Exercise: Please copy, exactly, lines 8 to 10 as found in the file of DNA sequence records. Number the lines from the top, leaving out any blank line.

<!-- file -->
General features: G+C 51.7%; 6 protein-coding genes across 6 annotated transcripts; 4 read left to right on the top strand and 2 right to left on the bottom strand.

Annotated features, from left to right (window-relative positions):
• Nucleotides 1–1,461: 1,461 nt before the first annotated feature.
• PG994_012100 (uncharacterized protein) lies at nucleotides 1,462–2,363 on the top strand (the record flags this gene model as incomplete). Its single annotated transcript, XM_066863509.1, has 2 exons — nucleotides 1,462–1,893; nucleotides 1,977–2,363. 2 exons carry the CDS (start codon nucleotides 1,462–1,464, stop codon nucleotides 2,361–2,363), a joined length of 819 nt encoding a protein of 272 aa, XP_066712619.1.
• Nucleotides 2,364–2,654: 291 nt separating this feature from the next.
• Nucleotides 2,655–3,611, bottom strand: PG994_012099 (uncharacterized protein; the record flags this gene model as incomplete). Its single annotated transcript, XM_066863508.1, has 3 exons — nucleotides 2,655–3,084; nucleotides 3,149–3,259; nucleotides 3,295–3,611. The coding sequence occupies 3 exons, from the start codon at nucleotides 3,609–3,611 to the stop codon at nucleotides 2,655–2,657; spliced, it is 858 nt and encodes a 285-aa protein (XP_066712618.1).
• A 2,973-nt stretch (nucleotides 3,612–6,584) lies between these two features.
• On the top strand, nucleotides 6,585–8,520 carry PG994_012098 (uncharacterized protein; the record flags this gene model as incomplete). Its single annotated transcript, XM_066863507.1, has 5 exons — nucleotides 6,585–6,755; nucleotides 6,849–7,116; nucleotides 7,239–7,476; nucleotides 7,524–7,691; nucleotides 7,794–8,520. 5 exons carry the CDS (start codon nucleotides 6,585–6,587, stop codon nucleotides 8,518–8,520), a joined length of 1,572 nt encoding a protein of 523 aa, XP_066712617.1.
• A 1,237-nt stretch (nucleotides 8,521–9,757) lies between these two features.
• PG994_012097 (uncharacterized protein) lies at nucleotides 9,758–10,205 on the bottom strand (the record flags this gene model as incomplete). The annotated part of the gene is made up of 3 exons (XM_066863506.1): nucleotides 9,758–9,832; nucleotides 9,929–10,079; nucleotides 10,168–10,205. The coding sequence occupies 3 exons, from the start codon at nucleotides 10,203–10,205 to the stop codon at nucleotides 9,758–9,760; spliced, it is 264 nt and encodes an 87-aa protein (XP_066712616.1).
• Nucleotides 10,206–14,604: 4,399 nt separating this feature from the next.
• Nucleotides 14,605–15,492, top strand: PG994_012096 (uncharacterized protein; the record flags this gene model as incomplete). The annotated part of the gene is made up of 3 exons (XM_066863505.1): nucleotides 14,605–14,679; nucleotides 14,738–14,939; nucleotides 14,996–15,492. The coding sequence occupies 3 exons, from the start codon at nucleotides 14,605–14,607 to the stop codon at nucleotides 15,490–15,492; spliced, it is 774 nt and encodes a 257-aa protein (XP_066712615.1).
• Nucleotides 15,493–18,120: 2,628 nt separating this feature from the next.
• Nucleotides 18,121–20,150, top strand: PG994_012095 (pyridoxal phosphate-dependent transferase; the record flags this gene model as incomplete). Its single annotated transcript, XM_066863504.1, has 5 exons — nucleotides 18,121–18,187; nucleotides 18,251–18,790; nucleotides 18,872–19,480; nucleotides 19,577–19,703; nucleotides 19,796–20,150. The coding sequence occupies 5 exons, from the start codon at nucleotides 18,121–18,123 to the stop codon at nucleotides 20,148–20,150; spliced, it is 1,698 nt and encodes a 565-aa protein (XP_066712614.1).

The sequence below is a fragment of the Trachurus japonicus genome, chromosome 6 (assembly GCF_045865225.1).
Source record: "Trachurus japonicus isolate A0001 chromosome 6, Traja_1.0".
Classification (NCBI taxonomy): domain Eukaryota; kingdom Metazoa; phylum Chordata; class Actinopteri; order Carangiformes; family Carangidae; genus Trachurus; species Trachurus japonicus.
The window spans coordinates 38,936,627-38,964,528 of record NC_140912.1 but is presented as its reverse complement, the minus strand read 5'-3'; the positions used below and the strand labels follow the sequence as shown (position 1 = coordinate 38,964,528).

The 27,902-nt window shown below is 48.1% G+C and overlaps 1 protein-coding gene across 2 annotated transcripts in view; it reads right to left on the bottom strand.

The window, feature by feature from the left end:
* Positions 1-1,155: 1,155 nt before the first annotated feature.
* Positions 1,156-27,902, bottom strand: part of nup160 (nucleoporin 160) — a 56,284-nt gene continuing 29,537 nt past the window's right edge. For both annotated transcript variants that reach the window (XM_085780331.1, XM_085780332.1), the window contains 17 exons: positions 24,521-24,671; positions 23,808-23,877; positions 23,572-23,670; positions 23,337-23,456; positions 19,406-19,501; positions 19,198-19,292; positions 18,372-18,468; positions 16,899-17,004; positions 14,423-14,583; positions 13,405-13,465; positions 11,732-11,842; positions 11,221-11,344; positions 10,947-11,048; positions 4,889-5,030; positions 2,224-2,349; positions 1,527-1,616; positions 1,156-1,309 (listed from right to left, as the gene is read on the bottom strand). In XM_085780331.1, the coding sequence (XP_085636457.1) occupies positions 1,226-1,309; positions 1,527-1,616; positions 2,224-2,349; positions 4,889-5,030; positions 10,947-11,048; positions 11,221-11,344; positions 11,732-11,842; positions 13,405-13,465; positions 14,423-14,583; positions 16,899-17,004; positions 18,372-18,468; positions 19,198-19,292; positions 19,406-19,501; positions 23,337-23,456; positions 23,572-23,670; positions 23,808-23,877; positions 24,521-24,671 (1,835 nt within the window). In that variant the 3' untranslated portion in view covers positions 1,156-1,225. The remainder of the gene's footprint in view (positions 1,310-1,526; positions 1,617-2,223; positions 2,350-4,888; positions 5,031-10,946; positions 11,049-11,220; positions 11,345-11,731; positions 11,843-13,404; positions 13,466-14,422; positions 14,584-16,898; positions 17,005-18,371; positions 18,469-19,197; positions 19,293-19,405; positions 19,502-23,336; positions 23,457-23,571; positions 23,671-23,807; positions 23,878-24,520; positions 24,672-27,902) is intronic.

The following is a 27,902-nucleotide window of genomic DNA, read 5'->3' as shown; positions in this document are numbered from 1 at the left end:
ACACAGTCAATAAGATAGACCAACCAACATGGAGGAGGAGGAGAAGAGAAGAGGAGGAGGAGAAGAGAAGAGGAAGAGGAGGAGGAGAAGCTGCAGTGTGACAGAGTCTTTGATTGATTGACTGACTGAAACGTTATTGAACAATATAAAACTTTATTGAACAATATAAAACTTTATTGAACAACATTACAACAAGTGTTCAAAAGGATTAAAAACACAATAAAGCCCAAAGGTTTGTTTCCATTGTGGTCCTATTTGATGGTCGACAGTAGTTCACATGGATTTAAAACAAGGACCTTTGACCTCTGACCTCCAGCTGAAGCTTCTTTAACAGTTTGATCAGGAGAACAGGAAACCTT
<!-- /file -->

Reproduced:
• On the top strand, nucleotides 6,585–8,520 carry PG994_012098 (uncharacterized protein; the record flags this gene model as incomplete). Its single annotated transcript, XM_066863507.1, has 5 exons — nucleotides 6,585–6,755; nucleotides 6,849–7,116; nucleotides 7,239–7,476; nucleotides 7,524–7,691; nucleotides 7,794–8,520. 5 exons carry the CDS (start codon nucleotides 6,585–6,587, stop codon nucleotides 8,518–8,520), a joined length of 1,572 nt encoding a protein of 523 aa, XP_066712617.1.
• A 1,237-nt stretch (nucleotides 8,521–9,757) lies between these two features.
• PG994_012097 (uncharacterized protein) lies at nucleotides 9,758–10,205 on the bottom strand (the record flags this gene model as incomplete). The annotated part of the gene is made up of 3 exons (XM_066863506.1): nucleotides 9,758–9,832; nucleotides 9,929–10,079; nucleotides 10,168–10,205. The coding sequence occupies 3 exons, from the start codon at nucleotides 10,203–10,205 to the stop codon at nucleotides 9,758–9,760; spliced, it is 264 nt and encodes an 87-aa protein (XP_066712616.1).